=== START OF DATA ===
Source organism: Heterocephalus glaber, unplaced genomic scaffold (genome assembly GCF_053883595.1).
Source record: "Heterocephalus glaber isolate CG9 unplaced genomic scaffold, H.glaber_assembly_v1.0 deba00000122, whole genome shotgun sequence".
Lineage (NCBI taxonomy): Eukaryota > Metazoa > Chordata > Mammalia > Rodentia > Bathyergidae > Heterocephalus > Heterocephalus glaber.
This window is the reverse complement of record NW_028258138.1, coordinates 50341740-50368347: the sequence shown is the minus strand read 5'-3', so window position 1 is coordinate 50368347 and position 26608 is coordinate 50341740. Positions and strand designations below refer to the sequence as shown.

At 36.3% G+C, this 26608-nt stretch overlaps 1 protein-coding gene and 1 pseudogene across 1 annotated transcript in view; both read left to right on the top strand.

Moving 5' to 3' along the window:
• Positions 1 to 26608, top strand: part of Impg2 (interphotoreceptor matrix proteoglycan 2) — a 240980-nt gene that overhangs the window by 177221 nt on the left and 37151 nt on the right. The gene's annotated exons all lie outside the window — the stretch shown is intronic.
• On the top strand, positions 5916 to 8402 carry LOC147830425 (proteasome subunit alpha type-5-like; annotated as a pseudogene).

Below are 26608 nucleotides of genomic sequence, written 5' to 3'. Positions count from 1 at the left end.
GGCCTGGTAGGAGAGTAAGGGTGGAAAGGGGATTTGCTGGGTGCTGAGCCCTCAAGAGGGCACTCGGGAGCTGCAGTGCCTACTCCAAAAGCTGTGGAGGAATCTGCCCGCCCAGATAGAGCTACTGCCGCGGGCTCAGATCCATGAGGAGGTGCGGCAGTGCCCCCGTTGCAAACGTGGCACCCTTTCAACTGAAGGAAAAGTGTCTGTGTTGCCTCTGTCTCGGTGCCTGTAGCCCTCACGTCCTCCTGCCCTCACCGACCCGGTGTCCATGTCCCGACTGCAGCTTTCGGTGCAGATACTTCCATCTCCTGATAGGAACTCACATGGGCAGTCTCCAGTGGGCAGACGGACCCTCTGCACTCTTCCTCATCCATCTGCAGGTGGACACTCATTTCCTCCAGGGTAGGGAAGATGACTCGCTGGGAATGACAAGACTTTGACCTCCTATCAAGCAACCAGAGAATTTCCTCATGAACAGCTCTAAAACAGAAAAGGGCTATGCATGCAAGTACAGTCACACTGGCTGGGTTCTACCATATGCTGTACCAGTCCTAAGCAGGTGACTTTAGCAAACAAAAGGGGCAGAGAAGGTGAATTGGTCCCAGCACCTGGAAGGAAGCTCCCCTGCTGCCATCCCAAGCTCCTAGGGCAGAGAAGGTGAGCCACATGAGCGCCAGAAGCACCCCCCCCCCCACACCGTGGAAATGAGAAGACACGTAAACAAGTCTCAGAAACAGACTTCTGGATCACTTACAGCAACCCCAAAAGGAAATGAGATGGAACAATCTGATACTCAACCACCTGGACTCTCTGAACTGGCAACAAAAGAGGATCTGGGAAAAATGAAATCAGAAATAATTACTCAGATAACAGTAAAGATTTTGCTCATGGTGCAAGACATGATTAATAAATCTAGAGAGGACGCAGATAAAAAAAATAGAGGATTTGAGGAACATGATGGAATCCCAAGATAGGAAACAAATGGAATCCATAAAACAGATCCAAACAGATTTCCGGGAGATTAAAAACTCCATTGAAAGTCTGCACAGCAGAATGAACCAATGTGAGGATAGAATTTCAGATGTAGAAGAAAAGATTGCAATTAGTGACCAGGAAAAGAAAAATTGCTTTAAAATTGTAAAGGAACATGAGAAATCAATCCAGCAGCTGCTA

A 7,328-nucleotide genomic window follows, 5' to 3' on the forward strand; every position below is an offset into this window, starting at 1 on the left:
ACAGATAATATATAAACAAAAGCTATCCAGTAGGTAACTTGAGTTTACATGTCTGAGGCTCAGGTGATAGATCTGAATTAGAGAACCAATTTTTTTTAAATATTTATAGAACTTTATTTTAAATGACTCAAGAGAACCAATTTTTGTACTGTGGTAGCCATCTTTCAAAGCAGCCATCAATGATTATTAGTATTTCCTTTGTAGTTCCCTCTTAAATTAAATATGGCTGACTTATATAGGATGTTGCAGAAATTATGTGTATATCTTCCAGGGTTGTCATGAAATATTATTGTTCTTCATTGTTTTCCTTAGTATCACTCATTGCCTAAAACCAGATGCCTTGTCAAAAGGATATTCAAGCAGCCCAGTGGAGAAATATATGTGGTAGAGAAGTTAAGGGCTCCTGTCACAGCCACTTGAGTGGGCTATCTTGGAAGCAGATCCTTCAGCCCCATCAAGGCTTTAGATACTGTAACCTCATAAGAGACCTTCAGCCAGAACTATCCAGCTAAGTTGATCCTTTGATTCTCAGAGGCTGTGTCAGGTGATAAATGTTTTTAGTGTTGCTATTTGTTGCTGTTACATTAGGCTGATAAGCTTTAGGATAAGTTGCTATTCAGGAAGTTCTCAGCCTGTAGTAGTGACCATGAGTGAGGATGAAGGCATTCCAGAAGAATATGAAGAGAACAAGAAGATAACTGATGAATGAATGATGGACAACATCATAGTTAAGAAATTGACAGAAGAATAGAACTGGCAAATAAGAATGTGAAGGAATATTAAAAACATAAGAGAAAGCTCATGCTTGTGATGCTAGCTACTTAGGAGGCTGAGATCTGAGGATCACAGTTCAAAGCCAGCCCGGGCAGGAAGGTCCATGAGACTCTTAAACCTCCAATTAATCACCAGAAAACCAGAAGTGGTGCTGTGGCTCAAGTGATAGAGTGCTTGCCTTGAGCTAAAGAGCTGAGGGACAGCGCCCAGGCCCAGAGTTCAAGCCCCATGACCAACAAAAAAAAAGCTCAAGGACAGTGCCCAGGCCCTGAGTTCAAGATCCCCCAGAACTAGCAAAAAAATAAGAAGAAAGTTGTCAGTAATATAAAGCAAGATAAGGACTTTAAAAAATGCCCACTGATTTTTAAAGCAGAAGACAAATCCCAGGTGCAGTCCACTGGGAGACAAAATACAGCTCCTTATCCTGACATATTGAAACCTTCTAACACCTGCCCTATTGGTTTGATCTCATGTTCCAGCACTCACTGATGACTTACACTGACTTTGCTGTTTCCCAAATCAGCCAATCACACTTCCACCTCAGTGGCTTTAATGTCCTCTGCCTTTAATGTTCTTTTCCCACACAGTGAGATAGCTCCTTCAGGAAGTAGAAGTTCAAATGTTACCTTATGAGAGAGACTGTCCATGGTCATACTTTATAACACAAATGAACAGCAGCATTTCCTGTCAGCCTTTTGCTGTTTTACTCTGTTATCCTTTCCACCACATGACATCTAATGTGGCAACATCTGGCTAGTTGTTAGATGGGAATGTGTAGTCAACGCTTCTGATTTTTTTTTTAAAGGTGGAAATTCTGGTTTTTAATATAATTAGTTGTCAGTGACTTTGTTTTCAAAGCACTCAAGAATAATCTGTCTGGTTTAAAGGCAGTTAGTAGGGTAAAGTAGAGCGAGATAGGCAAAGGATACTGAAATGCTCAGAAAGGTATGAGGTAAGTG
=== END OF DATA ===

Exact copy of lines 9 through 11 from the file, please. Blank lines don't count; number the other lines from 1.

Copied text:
Below are 26608 nucleotides of genomic sequence, written 5' to 3'. Positions count from 1 at the left end.
GGCCTGGTAGGAGAGTAAGGGTGGAAAGGGGATTTGCTGGGTGCTGAGCCCTCAAGAGGGCACTCGGGAGCTGCAGTGCCTACTCCAAAAGCTGTGGAGGAATCTGCCCGCCCAGATAGAGCTACTGCCGCGGGCTCAGATCCATGAGGAGGTGCGGCAGTGCCCCCGTTGCAAACGTGGCACCCTTTCAACTGAAGGAAAAGTGTCTGTGTTGCCTCTGTCTCGGTGCCTGTAGCCCTCACGTCCTCCTGCCCTCACCGACCCGGTGTCCATGTCCCGACTGCAGCTTTCGGTGCAGATACTTCCATCTCCTGATAGGAACTCACATGGGCAGTCTCCAGTGGGCAGACGGACCCTCTGCACTCTTCCTCATCCATCTGCAGGTGGACACTCATTTCCTCCAGGGTAGGGAAGATGACTCGCTGGGAATGACAAGACTTTGACCTCCTATCAAGCAACCAGAGAATTTCCTCATGAACAGCTCTAAAACAGAAAAGGGCTATGCATGCAAGTACAGTCACACTGGCTGGGTTCTACCATATGCTGTACCAGTCCTAAGCAGGTGACTTTAGCAAACAAAAGGGGCAGAGAAGGTGAATTGGTCCCAGCACCTGGAAGGAAGCTCCCCTGCTGCCATCCCAAGCTCCTAGGGCAGAGAAGGTGAGCCACATGAGCGCCAGAAGCACCCCCCCCCCCACACCGTGGAAATGAGAAGACACGTAAACAAGTCTCAGAAACAGACTTCTGGATCACTTACAGCAACCCCAAAAGGAAATGAGATGGAACAATCTGATACTCAACCACCTGGACTCTCTGAACTGGCAACAAAAGAGGATCTGGGAAAAATGAAATCAGAAATAATTACTCAGATAACAGTAAAGATTTTGCTCATGGTGCAAGACATGATTAATAAATCTAGAGAGGACGCAGATAAAAAAAATAGAGGATTTGAGGAACATGATGGAATCCCAAGATAGGAAACAAATGGAATCCATAAAACAGATCCAAACAGATTTCCGGGAGATTAAAAACTCCATTGAAAGTCTGCACAGCAGAATGAACCAATGTGAGGATAGAATTTCAGATGTAGAAGAAAAGATTGCAATTAGTGACCAGGAAAAGAAAAATTGCTTTAAAATTGTAAAGGAACATGAGAAATCAATCCAGCAGCTGCTA

A 7,328-nucleotide genomic window follows, 5' to 3' on the forward strand; every position below is an offset into this window, starting at 1 on the left: